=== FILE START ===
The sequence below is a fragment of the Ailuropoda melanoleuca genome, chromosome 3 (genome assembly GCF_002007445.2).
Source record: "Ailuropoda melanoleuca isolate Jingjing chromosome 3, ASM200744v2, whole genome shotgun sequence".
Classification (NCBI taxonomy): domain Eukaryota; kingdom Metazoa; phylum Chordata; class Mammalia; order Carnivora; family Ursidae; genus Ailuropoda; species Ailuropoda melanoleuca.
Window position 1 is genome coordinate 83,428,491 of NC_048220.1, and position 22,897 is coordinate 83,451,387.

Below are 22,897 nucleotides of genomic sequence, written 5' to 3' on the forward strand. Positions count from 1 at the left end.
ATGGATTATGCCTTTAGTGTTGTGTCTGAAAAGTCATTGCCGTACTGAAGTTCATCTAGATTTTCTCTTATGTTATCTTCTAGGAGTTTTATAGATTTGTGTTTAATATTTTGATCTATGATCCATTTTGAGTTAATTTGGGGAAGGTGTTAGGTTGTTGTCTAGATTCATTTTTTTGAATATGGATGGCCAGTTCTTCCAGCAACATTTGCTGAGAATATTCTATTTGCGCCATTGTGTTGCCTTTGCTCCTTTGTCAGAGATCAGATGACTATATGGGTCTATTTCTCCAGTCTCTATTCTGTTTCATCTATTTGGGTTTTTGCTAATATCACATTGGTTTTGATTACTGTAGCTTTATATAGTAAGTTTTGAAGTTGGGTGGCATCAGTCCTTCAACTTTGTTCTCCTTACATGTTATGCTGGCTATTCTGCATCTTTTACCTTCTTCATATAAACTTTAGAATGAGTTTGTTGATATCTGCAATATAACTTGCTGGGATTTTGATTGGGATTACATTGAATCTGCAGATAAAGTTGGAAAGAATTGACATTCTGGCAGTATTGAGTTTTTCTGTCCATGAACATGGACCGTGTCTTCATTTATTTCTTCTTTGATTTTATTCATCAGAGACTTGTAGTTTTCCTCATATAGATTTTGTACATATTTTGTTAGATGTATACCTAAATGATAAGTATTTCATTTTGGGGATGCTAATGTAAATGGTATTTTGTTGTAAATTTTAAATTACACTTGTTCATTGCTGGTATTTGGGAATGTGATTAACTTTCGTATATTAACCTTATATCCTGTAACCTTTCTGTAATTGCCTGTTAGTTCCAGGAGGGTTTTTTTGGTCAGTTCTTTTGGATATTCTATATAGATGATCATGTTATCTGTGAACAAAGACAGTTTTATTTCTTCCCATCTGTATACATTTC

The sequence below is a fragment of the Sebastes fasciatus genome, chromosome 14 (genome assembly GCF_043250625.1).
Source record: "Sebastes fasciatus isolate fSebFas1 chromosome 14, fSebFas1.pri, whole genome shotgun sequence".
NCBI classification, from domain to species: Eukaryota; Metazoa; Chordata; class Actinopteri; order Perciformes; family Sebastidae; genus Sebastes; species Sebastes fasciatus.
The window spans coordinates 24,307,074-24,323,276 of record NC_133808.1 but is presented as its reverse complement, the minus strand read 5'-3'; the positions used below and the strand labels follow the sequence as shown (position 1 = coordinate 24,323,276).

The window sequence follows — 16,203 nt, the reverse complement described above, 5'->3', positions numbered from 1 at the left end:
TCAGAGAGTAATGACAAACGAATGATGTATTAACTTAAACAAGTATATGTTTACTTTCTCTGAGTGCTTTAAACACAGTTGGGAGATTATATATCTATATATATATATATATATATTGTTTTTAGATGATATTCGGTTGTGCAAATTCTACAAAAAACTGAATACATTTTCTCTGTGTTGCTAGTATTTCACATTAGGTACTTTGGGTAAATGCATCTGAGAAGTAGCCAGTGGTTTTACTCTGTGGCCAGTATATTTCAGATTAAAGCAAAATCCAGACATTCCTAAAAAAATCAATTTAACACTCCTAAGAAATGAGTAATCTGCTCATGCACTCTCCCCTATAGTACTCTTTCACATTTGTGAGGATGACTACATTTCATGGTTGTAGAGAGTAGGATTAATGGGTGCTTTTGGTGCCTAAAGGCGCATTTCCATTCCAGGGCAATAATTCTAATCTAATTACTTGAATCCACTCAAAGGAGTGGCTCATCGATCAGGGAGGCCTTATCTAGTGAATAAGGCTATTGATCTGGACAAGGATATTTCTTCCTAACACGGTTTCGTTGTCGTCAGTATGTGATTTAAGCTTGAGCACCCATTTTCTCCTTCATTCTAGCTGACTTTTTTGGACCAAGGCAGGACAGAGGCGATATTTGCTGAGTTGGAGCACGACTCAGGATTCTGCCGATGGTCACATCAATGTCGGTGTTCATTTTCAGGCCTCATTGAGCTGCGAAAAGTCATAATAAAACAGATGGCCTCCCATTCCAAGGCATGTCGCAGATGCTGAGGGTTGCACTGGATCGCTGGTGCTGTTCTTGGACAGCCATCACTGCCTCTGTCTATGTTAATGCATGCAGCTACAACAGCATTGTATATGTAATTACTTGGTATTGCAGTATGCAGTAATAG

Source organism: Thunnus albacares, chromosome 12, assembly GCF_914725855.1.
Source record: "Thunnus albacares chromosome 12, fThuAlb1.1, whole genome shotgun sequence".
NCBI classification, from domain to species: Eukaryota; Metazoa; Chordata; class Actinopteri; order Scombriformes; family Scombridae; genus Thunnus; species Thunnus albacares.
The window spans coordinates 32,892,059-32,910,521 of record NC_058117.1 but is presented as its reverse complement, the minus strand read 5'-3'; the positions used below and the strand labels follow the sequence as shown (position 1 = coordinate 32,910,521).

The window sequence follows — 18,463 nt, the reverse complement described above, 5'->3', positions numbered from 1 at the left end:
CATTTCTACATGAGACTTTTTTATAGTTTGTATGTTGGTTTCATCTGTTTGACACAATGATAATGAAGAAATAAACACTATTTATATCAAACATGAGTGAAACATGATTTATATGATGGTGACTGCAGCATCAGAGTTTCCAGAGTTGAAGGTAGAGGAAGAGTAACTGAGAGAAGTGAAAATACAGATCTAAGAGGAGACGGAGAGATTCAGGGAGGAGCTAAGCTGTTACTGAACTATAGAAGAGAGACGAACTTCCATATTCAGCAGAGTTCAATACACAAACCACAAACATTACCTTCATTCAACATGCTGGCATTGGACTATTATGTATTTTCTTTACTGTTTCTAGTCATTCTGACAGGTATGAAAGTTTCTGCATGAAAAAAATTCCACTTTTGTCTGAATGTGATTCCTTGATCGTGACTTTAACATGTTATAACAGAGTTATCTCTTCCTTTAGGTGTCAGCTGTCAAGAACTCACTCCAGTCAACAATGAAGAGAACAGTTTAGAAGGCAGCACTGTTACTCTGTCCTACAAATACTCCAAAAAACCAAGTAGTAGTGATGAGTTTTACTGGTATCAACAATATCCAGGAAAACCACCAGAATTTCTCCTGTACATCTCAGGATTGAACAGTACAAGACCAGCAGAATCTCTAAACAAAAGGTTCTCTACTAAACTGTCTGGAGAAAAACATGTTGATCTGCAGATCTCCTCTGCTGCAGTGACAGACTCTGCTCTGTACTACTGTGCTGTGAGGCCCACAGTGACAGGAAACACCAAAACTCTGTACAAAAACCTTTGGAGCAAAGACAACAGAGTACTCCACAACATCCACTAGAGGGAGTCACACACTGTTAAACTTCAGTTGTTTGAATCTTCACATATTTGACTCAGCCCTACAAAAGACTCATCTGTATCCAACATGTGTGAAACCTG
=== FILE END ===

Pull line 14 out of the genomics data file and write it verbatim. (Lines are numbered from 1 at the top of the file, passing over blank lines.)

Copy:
Source record: "Thunnus albacares chromosome 12, fThuAlb1.1, whole genome shotgun sequence".